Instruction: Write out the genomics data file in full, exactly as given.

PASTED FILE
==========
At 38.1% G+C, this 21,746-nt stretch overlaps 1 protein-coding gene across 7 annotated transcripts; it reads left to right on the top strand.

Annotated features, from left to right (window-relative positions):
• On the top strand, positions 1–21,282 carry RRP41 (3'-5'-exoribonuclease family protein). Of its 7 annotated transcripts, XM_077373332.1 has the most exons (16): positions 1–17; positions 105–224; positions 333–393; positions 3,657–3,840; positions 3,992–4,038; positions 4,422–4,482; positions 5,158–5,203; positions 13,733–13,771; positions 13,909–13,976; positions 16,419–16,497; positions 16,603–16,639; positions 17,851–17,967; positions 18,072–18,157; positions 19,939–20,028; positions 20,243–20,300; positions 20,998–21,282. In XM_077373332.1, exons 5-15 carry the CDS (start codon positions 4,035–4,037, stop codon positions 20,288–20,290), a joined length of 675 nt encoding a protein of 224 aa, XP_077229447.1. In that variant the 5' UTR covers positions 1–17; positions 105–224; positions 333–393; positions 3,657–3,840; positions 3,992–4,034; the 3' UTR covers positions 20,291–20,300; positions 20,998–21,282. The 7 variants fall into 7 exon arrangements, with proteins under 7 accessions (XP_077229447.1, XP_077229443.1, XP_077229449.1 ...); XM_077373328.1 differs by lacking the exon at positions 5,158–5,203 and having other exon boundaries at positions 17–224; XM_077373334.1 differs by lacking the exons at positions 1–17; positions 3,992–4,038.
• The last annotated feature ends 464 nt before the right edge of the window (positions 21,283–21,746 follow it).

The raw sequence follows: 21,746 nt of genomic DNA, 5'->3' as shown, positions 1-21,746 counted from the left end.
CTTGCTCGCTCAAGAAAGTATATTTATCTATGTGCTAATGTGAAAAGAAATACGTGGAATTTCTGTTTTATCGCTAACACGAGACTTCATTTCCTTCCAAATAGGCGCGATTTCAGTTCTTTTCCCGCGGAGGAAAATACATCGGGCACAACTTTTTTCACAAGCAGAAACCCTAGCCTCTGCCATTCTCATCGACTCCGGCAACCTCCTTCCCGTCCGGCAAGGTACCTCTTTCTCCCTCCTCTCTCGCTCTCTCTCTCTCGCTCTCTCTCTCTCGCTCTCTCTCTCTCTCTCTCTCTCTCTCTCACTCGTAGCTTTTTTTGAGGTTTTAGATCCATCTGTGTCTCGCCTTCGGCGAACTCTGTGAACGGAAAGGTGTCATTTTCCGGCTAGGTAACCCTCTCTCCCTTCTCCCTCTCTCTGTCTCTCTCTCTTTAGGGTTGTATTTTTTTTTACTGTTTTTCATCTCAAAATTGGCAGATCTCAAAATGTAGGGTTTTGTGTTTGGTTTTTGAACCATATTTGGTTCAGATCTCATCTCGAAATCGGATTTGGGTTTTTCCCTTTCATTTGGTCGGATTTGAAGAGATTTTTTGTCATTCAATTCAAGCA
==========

At 38.1% G+C, this 21,746-nt stretch overlaps 1 protein-coding gene across 7 annotated transcripts; it reads left to right on the top strand.

Annotated features, from left to right (window-relative positions):
• On the top strand, positions 1–21,282 carry RRP41 (3'-5'-exoribonuclease family protein). Of its 7 annotated transcripts, XM_077373332.1 has the most exons (16): positions 1–17; positions 105–224; positions 333–393; positions 3,657–3,840; positions 3,992–4,038; positions 4,422–4,482; positions 5,158–5,203; positions 13,733–13,771; positions 13,909–13,976; positions 16,419–16,497; positions 16,603–16,639; positions 17,851–17,967; positions 18,072–18,157; positions 19,939–20,028; positions 20,243–20,300; positions 20,998–21,282. In XM_077373332.1, exons 5-15 carry the CDS (start codon positions 4,035–4,037, stop codon positions 20,288–20,290), a joined length of 675 nt encoding a protein of 224 aa, XP_077229447.1. In that variant the 5' UTR covers positions 1–17; positions 105–224; positions 333–393; positions 3,657–3,840; positions 3,992–4,034; the 3' UTR covers positions 20,291–20,300; positions 20,998–21,282. The 7 variants fall into 7 exon arrangements, with proteins under 7 accessions (XP_077229447.1, XP_077229443.1, XP_077229449.1 ...); XM_077373328.1 differs by lacking the exon at positions 5,158–5,203 and having other exon boundaries at positions 17–224; XM_077373334.1 differs by lacking the exons at positions 1–17; positions 3,992–4,038.
• The last annotated feature ends 464 nt before the right edge of the window (positions 21,283–21,746 follow it).

The raw sequence follows: 21,746 nt of genomic DNA, 5'->3' as shown, positions 1-21,746 counted from the left end.
CTTGCTCGCTCAAGAAAGTATATTTATCTATGTGCTAATGTGAAAAGAAATACGTGGAATTTCTGTTTTATCGCTAACACGAGACTTCATTTCCTTCCAAATAGGCGCGATTTCAGTTCTTTTCCCGCGGAGGAAAATACATCGGGCACAACTTTTTTCACAAGCAGAAACCCTAGCCTCTGCCATTCTCATCGACTCCGGCAACCTCCTTCCCGTCCGGCAAGGTACCTCTTTCTCCCTCCTCTCTCGCTCTCTCTCTCTCGCTCTCTCTCTCTCGCTCTCTCTCTCTCTCTCTCTCTCTCTCTCACTCGTAGCTTTTTTTGAGGTTTTAGATCCATCTGTGTCTCGCCTTCGGCGAACTCTGTGAACGGAAAGGTGTCATTTTCCGGCTAGGTAACCCTCTCTCCCTTCTCCCTCTCTCTGTCTCTCTCTCTTTAGGGTTGTATTTTTTTTTACTGTTTTTCATCTCAAAATTGGCAGATCTCAAAATGTAGGGTTTTGTGTTTGGTTTTTGAACCATATTTGGTTCAGATCTCATCTCGAAATCGGATTTGGGTTTTTCCCTTTCATTTGGTCGGATTTGAAGAGATTTTTTGTCATTCAATTCAAGCA